The best of EcoWatch, right in your inbox. Sign up for our email newsletter!
By Alicia Graef
Romania's government has taken action to protect its large carnivores from trophy hunters.iStock
These species are protected under both Romanian law and the European Habitats Directive, but loopholes have allowed for the killing of dangerous animals who have caused damage, or threaten humans and livestock.
Unfortunately, deciding how many dangerous animals there are is up to those who stand to make a lot of money from the continued killing of wildlife.
The Guardian explains that every year, hunting associations would submit two numbers, including the total population of each large carnivore species and the total number which they believed to be likely to cause damages. The second number is used to set quotas for each species, which are then sold by hunting outfitters as permits to the public.
"Hunting for money was already illegal, but it was given a green light anyway," environment minster, Cristiana Pasca-Palmer, told the Guardian. 'The damages [clause in the habitats directive] acted as a cover for trophy hunting."
The system used raises a lot of questions about a serious conflict of interest, yet hunters have taken advantage of it, spending thousands to take home a trophy and the number of animals killed has continued to grow over the years.
In 2016 alone, the quotas set allowed for the killing of 550 bears, 600 wolves and 500 big cats. ZME Science puts that in perspective by likening it to killing "the entire brown bear population in Slovakia, the population of wolves living in France, Norway, and Sweden, and four Poland-worths of lynxes—in one country, in a single year."
Now, the animals will be getting a much-needed reprieve. The decision is expected to divide rural and urban dwellers, but supporters hope other measures will help reduce potential conflicts with wildlife. So far this includes creating a special unit that will deal with conflicts and animals who have caused damage individually, in addition to setting up a working group of experts to study populations of wildlife and come up with solutions for effectively managing them.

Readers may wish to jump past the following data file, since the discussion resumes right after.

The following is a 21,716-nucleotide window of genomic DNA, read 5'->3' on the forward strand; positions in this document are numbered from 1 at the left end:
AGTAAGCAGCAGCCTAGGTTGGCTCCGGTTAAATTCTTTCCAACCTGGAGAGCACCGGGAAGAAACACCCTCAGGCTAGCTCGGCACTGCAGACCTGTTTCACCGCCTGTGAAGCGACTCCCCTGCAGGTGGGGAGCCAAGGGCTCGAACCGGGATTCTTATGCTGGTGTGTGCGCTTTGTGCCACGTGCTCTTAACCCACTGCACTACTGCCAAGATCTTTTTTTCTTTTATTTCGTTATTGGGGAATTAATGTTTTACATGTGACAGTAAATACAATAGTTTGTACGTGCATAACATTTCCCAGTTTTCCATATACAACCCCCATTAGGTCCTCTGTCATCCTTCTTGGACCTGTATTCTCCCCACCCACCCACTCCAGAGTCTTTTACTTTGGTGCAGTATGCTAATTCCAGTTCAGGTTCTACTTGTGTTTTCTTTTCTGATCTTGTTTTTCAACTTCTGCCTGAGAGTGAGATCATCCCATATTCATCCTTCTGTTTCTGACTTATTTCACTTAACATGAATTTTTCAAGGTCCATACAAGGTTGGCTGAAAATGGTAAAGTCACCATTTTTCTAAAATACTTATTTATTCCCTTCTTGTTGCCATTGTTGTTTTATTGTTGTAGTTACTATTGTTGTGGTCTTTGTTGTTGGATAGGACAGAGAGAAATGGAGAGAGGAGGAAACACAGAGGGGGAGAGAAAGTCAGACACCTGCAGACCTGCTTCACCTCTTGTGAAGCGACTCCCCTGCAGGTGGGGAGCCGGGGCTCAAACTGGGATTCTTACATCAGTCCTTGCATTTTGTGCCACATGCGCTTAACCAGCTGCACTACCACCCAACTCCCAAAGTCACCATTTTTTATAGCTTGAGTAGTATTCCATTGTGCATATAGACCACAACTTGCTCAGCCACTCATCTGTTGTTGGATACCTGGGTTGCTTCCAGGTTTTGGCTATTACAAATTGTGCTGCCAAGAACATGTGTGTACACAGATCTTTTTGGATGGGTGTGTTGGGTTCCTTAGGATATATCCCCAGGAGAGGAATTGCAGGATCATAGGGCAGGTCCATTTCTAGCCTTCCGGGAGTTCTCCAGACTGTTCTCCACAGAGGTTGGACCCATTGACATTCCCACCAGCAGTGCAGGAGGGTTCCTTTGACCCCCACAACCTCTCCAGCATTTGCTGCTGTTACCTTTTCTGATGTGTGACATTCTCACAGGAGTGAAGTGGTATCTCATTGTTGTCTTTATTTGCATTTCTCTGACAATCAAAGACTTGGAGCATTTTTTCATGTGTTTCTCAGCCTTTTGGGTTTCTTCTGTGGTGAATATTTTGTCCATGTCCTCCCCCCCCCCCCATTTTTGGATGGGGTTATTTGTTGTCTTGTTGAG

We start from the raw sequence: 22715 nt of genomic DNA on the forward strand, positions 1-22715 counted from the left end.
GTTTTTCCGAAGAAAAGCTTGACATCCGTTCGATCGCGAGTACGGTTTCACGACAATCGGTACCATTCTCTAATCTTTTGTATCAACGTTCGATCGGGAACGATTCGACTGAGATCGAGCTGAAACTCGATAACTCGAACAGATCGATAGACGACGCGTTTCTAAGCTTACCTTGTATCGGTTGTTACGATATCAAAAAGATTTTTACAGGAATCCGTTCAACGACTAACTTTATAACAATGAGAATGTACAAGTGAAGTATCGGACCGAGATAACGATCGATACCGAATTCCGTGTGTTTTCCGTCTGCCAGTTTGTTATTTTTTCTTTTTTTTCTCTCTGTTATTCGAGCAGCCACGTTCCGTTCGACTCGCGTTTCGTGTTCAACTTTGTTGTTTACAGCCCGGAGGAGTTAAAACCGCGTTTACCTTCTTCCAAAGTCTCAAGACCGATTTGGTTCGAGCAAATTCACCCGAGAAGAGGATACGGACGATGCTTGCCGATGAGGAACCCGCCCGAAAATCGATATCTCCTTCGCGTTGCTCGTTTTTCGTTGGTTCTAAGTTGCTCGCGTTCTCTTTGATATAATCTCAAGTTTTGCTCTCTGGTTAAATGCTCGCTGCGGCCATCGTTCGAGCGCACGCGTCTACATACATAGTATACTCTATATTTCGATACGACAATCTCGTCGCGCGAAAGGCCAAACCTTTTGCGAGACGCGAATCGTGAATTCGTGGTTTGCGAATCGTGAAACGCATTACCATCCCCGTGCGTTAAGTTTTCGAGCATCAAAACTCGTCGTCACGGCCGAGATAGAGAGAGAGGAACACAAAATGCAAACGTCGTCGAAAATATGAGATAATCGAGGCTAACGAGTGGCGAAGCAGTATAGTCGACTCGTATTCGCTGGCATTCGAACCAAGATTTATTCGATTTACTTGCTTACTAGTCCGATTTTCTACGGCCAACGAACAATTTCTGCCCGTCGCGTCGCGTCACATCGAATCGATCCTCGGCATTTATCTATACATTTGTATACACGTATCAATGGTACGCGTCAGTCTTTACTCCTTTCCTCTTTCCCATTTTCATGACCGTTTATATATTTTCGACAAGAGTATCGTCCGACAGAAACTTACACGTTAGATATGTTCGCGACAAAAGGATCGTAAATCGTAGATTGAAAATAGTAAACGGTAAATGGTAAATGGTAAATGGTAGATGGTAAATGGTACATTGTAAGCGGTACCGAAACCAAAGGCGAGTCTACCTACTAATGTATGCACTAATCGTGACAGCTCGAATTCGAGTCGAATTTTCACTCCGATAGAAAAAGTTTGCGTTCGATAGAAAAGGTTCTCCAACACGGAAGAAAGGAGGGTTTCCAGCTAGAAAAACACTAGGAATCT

For now, it's an epic step in the right direction when it comes to protecting large carnivores from being needlessly killed for sport and entertainment, and it's hopefully one that will send a message to other countries that continue to allow this deplorable practice.
Not only are these species vital to maintaining healthy ecosystems, but studies continue to show that the science being used to justify killing them isn't good, and in many cases continued slaughter has backfired and caused more conflicts, instead of reducing them.
Reposted with permission from our media associate Care2.
EcoWatch Daily Newsletter
By Emily Deanne
Shower shoes? Check. Extra-long sheets? Yep. Energy efficiency checklist? No worries — we've got you covered there. If you're one of the nation's 12.1 million full-time undergraduate college students, you no doubt have a lot to keep in mind as you head off to school. If you're reading this, climate change is probably one of them, and with one-third of students choosing to live on campus, dorm life can have a big impact on the health of our planet. In fact, the annual energy use of one typical dormitory room can generate as much greenhouse gas pollution as the tailpipe emissions of a car driven more than 156,000 miles.
By Lorraine Chow
Kokia drynarioides is a small but significant flowering tree endemic to Hawaii's dry forests. Native Hawaiians used its large, scarlet flowers to make lei. Its sap was used as dye for ropes and nets. Its bark was used medicinally to treat thrush.
States that invest heavily in renewable energy will generate billions of dollars in health benefits in the next decade instead of spending billions to take care of people getting sick from air pollution caused by burning fossil fuels, according to a new study from MIT and reported on by The Verge.
Hawaii's Kilauea volcano could be gearing up for an eruption after a pond of water was discovered inside its summit crater for the first time in recorded history, according to the AP.
By Kristin Ohlson
From where I stand inside the South Dakota cornfield I was visiting with entomologist and former USDA scientist Jonathan Lundgren, all the human-inflicted traumas to Earth seem far away. It isn't just that the corn is as high as an elephant's eye — are people singing that song again? — but that the field burgeons and buzzes and chirps with all sorts of other life, too.
Humanity faced its hottest month in at least 140 years in July, the US National Oceanic and Atmospheric Administration (NOAA) said on Thursday. The finding confirms similar analysis provided by its EU counterparts.
By Hans Nicholas Jong
Indonesia's president has made permanent a temporary moratorium on forest-clearing permits for plantations and logging.
It's a policy the government says has proven effective in curtailing deforestation, but whose apparent gains have been criticized by environmental activists as mere "propaganda."